AUSTIN — Perhaps Wichita State volleyball fans think every team plays this way. Perhaps they think every school employs a coach who can rebuild the engine in a 1965 Mustang, change defenses so often opponents lose count and change the way coaching friends regard statistics.
After all, Chris Lamb is, for most Shocker volleyball fans, the only coach and style of play they know. Not many watched before Lamb arrived, 13 seasons ago, and built WSU into a consistent NCAA Tournament team. This season is his postseason masterpiece, with the Shockers (24-9) playing sixth-seeded Southern California in the Sweet 16 on Friday in the Austin Regional.
They are here, in large part, because Lamb might be the nation’s most unique volleyball coach. Most teams don’t play this way and most coaches can’t conceive of how Lamb does it.
“He’s kind of a savant,” Colorado State coach Tom Hilbert said. “He can watch a game and make a decision about what his team needs to do that will disrupt the other team. When he explains it to me — it’s hard for me to understand.”
USC coach Mick Haley doesn’t want his team to understand WSU’s variety and misdirection, lest they grow mesmerized and uncertain. He tells them to ignore the system and focus on the concepts.
“He’s kind of like the mad scientist,” Haley said. “He’ll flip the lefts. He’ll flip the right and the left. He’ll flip the middles. It’s like the basketball teams that now don’t run any set plays.”
What matters is that the Shockers understand Lamb. WSU plays an infinite number of defenses, each equipped with many variations. Most teams play two or three. He switches player’s positions without hesitation. He scraps gameplans in the second set. The Shockers do drills called “Man vs. Wild” and “Price is Right.” His offense changes attack zones and tempos minute-by-minute during a set.
Most coaches worry their athletes couldn’t handle the audibles, the demands in practice, the uncertainty, the change. The Shockers do it because that’s the way Lamb works.
“It’s almost like a normal thing here,” junior middle Ashley Andrade said. “At another school, it would be like ‘He switched outsides — oh my gosh, what is he doing?’ Here it’s like any other day.”
In early November, he moved two-time All-Missouri Valley Conference left Emily Adney to the right. She returned to the left last weekend in the NCAA Tournament. Deep reserves are used to entering a game for the first time to serve in a crucial spot.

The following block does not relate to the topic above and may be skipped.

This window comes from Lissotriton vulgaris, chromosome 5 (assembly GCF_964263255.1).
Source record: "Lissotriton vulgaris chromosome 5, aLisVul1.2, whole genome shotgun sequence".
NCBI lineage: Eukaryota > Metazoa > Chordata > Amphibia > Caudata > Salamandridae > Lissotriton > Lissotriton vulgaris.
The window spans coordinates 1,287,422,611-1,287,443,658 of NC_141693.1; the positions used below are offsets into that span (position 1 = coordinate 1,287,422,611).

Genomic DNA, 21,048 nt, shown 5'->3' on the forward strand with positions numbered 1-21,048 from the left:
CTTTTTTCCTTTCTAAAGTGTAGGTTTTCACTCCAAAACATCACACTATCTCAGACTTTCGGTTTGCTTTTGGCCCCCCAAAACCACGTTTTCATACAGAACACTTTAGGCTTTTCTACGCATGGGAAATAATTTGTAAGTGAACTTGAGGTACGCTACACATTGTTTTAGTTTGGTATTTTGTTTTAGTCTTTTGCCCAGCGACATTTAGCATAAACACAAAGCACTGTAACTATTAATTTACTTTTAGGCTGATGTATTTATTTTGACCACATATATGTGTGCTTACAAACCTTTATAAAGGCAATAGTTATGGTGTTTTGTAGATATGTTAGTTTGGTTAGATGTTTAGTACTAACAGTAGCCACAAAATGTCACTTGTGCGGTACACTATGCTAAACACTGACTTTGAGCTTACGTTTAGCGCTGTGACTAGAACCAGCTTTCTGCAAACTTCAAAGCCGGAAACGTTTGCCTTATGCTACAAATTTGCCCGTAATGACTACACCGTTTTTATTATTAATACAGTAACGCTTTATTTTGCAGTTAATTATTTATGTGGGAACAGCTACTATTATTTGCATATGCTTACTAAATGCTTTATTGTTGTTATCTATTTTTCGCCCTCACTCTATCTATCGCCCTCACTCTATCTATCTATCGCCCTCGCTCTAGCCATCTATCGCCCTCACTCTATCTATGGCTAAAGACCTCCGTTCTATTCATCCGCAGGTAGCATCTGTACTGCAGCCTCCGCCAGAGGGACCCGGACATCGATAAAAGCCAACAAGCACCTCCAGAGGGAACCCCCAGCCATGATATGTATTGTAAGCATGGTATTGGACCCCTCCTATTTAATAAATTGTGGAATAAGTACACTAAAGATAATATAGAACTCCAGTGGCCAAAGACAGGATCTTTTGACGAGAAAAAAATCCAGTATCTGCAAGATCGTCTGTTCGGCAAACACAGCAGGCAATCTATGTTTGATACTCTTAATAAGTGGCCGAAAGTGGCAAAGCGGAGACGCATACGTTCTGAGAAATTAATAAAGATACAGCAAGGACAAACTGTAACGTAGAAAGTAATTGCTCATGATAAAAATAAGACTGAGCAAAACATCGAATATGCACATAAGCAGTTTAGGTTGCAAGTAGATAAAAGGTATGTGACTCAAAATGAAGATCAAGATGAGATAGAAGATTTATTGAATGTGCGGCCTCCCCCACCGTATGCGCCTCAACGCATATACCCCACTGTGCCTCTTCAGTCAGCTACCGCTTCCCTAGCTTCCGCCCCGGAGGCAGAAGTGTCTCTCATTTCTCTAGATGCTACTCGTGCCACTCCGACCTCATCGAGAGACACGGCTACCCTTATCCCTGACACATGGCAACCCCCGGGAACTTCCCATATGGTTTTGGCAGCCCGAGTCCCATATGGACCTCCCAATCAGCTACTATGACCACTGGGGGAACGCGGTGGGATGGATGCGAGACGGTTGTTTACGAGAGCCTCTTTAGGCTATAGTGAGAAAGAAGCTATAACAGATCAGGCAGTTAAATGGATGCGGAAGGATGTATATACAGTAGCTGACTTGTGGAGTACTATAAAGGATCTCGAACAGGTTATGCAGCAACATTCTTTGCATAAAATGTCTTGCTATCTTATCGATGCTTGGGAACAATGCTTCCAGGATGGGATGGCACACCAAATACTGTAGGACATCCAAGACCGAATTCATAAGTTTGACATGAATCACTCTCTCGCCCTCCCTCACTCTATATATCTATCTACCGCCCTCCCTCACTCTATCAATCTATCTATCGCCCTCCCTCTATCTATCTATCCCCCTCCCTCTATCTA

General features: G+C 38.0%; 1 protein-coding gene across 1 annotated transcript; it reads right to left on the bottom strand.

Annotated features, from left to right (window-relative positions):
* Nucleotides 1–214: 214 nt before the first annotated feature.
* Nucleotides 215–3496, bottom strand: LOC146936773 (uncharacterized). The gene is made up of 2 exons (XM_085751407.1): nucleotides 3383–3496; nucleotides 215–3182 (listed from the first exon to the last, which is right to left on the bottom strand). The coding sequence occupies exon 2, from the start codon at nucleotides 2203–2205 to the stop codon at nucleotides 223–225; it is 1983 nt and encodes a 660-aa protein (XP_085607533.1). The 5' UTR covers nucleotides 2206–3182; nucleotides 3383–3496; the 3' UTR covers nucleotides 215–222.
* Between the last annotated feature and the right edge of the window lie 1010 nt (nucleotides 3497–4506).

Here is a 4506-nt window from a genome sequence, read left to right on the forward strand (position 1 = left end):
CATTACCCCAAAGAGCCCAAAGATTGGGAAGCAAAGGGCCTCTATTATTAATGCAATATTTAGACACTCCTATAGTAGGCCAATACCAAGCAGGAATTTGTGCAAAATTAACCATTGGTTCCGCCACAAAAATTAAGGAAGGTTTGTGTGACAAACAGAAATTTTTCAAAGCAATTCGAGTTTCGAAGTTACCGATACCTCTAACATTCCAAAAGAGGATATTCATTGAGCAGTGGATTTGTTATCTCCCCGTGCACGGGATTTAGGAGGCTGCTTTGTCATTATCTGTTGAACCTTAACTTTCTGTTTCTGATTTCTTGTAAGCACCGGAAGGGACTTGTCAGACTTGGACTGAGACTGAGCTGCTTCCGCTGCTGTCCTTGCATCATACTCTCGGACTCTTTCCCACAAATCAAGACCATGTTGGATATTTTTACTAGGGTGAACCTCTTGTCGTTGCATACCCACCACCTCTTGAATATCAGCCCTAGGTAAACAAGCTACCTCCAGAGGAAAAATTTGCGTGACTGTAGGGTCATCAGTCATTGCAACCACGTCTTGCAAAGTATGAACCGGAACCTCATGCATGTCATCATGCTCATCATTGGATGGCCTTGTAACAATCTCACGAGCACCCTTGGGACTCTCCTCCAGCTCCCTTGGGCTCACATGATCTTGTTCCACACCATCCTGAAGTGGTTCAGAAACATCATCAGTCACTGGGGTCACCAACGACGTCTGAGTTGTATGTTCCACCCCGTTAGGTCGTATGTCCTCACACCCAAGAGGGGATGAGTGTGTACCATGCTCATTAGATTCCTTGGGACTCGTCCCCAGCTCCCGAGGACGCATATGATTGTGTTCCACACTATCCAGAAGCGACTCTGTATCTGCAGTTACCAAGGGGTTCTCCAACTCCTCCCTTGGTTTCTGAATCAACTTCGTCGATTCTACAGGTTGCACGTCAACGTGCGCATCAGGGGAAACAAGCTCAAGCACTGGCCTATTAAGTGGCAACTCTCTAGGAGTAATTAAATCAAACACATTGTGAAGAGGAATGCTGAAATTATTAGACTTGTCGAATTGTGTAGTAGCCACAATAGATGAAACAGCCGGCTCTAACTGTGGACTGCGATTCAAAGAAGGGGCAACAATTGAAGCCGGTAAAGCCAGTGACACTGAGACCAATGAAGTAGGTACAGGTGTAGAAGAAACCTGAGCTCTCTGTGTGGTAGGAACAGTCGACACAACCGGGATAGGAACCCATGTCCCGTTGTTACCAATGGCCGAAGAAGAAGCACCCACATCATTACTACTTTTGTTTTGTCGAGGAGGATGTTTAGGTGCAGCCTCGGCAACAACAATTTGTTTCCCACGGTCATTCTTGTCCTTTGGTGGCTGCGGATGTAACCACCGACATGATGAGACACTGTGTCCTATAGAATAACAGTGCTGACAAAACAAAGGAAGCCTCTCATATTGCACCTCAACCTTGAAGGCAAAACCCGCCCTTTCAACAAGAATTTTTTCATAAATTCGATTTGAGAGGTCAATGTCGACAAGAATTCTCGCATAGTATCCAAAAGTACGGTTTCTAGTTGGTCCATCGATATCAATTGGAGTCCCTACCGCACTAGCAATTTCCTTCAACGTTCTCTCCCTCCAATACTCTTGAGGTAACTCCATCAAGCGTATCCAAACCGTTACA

“He always knows we’re going to try and give our best effort,” Adney said. “When I moved to right, he knows I’m not going to be annoyed.”
The Shockers spent the week working on strategies that might make the Trojans and their group of big hitters uncomfortable. Lamb will have a list of twists ready. His approach makes the Shockers difficult to scout — either because it is impossible to prepare for it all or because Lamb will change and render the report meaningless. His teams in 2008 and 2009 played it straighter because they could. With this team, the adjustments are necessary.
“I live and die with that philosophy,” he said. “These guys, as long as they’ve been in the program, that’s all they know. Any day now, Chris is going to try something different so they’re comfortable with it. I’ve got coaches, good friends of mine, say they would paralyze their team if they just switched the two outside hitters in a game.”
Other than his players, the only people who understand Lamb might be the members of his volleyball think tank. Lamb, Arizona coach Dave Rubio, Sonoma State coach Bear Grassl and Cal State Northridge assistant coach John Price are connected by group texts and a passion to find new ways to play volleyball. Rubio and Price will be in Austin on Friday to cheer for their friend in his biggest match. Rubio compares Lamb’s innovative streak to when Dallas Cowboys coach Tom Landry turned the shotgun snap from a gimmick to a staple of his offense.
“It’s remarkable the kind of brain this guy has,” Rubio said. “He looks at volleyball in a whole different way.”
Lamb served as Rubio’s assistant for two years before coming to WSU. He convinced Rubio that statistics can help shape lineups and strategies in ways Rubio never considered. Lamb tracks “perfect passes” and “out of system” percentages. He sets statistical standards, comparing his team to national and conference opponents, that the Shockers must meet to be successful. Rubio used to ignore those numbers. Now he uses many of the same figures Lamb relies on to set his lineups and strategies.
“All of that came from Chris,” Rubio said.
Rubio sent Lamb to WSU in 2000 confident that he work harder than most coaches and build a program. Lamb coached high school, club and small-college volleyball in California, preparing him to take on all aspects of WSU volleyball.
In the early years, he built each senior a wooden shadowbox in his garage, filling it with pictures and their jersey. In recent years, WSU’s budget grew, but Lamb continued to insist on making the parting gifts himself. That is the coach Rubio knows as someone who grew up working hard and doing things himself in the blue-collar town of Sonoma, Calif.
“He was never afraid to get his hands dirty,” Rubio said. “The guy can tear down a car and put it back together. He takes that kind of thinking into volleyball.”